Today's Engineering Newswire looks at the design of a DeltaWing 70 mpg road car, an autonomously landing Morpheus in the dark, and building a jet powered flying car — that tops out at 550 mph.
This episode features:
DeltaWing's 70 mpg Road Car: The first image of the street-legal, four-passenger car shows the cars unique look featuring a rear engine design to significantly decreases weight on the font axels for reduced rolling resistance, increased powertrain efficiency, and improved aerodynamics.
According to DeltaWing Technologies chairman Don Panoz, the car could potentially reach 0 to 60 mph in about six seconds, with a top speed of 130 mph and a fuel efficiency of up to 70 mpg when using a small displacement, four-cylinder engine producing between 85 and 110 horsepower.
Jet-Powered Flying Car: In other automotive news this week, Greg Brown and Dave Fawcett have announced plans for a jet-powered flying car, the GF7, and in a recent interview with Gizmag, the team explained that the vehicle will be able to reach heights of up to 38,000 feet, with a top speed of 550 mph.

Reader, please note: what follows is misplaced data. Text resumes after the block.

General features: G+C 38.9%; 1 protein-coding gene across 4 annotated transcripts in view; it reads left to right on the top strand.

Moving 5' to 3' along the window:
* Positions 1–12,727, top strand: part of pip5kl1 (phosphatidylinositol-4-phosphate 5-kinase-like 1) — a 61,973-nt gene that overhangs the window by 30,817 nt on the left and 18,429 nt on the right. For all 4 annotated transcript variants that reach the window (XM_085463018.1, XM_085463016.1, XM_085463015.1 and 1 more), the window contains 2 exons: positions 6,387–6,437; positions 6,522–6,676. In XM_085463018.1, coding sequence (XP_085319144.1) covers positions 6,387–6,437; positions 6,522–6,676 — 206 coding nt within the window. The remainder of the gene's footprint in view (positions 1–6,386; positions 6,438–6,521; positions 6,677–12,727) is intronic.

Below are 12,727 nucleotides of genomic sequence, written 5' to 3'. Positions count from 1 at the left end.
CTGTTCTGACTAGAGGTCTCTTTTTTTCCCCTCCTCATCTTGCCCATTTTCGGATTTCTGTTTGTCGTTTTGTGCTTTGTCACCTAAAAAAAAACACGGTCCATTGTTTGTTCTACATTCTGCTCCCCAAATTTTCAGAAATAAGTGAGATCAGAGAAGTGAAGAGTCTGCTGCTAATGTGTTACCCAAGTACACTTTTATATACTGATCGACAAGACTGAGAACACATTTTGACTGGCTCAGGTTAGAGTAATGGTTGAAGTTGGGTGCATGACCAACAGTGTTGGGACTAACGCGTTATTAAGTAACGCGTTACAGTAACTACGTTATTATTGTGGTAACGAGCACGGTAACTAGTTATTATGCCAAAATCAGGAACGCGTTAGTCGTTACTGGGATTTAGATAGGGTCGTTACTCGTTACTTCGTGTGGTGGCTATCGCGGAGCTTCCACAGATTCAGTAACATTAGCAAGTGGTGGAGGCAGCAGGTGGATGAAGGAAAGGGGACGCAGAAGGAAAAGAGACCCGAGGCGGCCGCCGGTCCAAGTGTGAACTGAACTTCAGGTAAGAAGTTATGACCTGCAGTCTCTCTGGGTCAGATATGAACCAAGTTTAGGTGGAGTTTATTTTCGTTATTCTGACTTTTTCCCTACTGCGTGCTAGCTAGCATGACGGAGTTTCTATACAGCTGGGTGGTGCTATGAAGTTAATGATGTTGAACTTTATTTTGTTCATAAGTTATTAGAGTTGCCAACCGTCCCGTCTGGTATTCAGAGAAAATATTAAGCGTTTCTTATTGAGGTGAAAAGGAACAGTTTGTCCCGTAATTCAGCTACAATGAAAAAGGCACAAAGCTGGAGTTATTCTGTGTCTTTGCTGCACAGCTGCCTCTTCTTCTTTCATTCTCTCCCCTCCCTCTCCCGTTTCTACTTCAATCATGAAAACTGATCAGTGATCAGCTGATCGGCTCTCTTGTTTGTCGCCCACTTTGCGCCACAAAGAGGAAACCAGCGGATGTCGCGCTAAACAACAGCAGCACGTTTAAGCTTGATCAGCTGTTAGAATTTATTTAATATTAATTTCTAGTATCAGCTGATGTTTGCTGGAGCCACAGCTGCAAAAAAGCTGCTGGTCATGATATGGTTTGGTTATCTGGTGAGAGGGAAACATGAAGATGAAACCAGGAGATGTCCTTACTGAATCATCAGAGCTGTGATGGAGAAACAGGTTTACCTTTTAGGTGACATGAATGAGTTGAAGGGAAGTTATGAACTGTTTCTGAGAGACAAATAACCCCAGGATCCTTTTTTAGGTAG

The team is working to have a prototype in the sky in the next four years, and while it may be the first flying car with real world viability, it also comes with a hefty price tag of 3 to five million dollars.
Morpheus Lands in the Dark: On May 28, NASA landed an unmanned spacecraft on a rugged planetary surface, in the pitch dark. The free-flight test was the first of its kind for NASA's Autonomous Landing Hazard Avoidance Technology, or ALHAT.
During testing, Morpheus, an unmanned spacecraft capable of carrying 1,100 pounds of cargo, powered its way up to more than 800 feet into the dark Florida sky at NASA's Kennedy Space Center using solely ALHAT's Hazard Detection System for guidance.
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